In my post on my choices for the upcoming 2018 election (which you can read here) I said the following:
More seriously, she [Caroline Colarusso] has bankrupted our water and sewer system to the point where all our rainy day funds are gone, and you will see a 29% increase in your next bill. That’s an average of $75 a quarter this coming year PLUS we have no money in the rainy day fund now. Caroline led the charge, sending out flyers for the Water and Sewer policy that ran through the savings we’d put aside. She wants to bankrupt our trash system in the same way. (Mark your calendars for the Town Hall Meeting Monday, May 7, where we need to show up and fight this fiscally irresponsible plan.)
Caroline asked to meet with me this weekend, taking umbrage with much of what I wrote, but in particular this section. “There’s $692k in the account! That’s not bankrupt!” She asked how I could justify that statement. Since she’s proposing we make this exact mistake again, in the upcoming trash fee discussion, I thought it was worth discussing at more length.
Question: How can you have money in an account and still be bankrupt?
Answer: When your expenses exceed the amount of money you have to pay for them.
There are three possible amounts of money we should have in our water and sewer reserve fund. Some recommend 10% of costs. Some recommend 15%. Our current stated target is 3 months worth of operating expenses. In 2014, the town had 2.24 million in the reserve fund (3 months). Today we have 692k in the reserve fund (~6%). If a 30% rate increase had not been approved for the next bill you will get, dear taxpayer, that sum would be $0, or negative. Zero percent. The difference was the initiative led by Caroline to drain our reserves for a temporary rate cut.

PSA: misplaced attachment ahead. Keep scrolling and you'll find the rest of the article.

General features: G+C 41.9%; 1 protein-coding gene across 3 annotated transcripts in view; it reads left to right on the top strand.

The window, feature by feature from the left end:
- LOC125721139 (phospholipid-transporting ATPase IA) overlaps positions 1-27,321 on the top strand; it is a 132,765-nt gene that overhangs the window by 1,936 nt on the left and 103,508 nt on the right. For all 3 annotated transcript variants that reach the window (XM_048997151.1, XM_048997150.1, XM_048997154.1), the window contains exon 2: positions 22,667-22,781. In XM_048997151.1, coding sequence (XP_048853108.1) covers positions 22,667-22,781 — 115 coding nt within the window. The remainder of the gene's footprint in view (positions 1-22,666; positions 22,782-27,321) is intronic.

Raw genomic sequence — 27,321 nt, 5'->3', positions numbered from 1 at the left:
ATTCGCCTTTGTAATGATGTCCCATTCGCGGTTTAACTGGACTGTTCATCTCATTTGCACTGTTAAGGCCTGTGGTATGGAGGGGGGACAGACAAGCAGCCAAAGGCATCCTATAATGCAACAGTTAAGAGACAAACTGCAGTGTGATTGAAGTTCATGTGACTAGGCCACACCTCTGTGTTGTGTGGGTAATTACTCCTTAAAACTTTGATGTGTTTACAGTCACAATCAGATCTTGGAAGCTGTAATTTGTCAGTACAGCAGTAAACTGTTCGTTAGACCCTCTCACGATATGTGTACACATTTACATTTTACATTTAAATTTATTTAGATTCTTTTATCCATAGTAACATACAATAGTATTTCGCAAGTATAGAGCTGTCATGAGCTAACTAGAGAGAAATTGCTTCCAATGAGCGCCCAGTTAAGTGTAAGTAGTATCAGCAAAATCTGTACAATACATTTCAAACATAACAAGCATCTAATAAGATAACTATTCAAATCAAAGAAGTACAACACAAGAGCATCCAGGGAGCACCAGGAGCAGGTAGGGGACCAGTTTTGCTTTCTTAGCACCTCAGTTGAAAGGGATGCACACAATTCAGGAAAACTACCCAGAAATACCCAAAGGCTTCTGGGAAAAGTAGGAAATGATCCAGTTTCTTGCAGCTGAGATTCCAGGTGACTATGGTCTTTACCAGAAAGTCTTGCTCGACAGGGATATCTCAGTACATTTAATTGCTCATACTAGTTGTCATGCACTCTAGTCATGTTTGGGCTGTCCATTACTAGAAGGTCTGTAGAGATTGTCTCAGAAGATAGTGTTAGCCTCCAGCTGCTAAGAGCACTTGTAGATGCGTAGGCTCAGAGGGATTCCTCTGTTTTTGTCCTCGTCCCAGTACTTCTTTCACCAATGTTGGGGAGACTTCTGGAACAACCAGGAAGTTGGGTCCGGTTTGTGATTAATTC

Perhaps you think it’s not important to have this money set aside in the reserve fund, but please note that this is the money that is used to pay for water main breaks. We have had numerous such breaks in the past years, and it would be surprising if we went for a long time without having more. If all of a sudden North Street is flooded, do you want to hear that we have no money set aside to fix it? What if it’s a sewer main, spilling literal crap into our streets?
There was not enough money in the bank this quarter to pay our bills without either using the very last drops of our reserve fund, or raising rates. If we completely wiped out our reserve fund this quarter, those big rate increases would still come next quarter. And we’d be hosting bake sales to pay for water main breaks.
I’d love to direct you to the links on the Town of Stoneham website that include all the agendas and supporting details on this. By law, those documents are required to be available. However, despite the fact I could have sworn they were available previously, they are no longer there. I had to ask Selectman Anthony Wilson to help me find the information. I’m attaching my sources to this post, and invite correction or (better yet) for correct data to be posted to the town website by the appropriate authorities.
Water and Sewer projections from 2017 (which are very close to actuals)
Water and Sewer retained earnings (reserve fund)
Slides showing how the previous rate cut impacted our reserve
Water and Sewer was clearly bankrupt because without a 30% increase, there was not enough money to pay the bills. And Caroline is advocating that we do it again, this time with our trash services. Let’s at least be smart enough to learn from our mistakes.
4 thoughts on “Stoneham Election April 3, 2018 follow up – what I meant by “bankrupt””
this is a really good explanation of fiscal policy at the town level. thanks. need more people doing stuff like this in and around the town.
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Very helpful information. Thanks for providing documentation.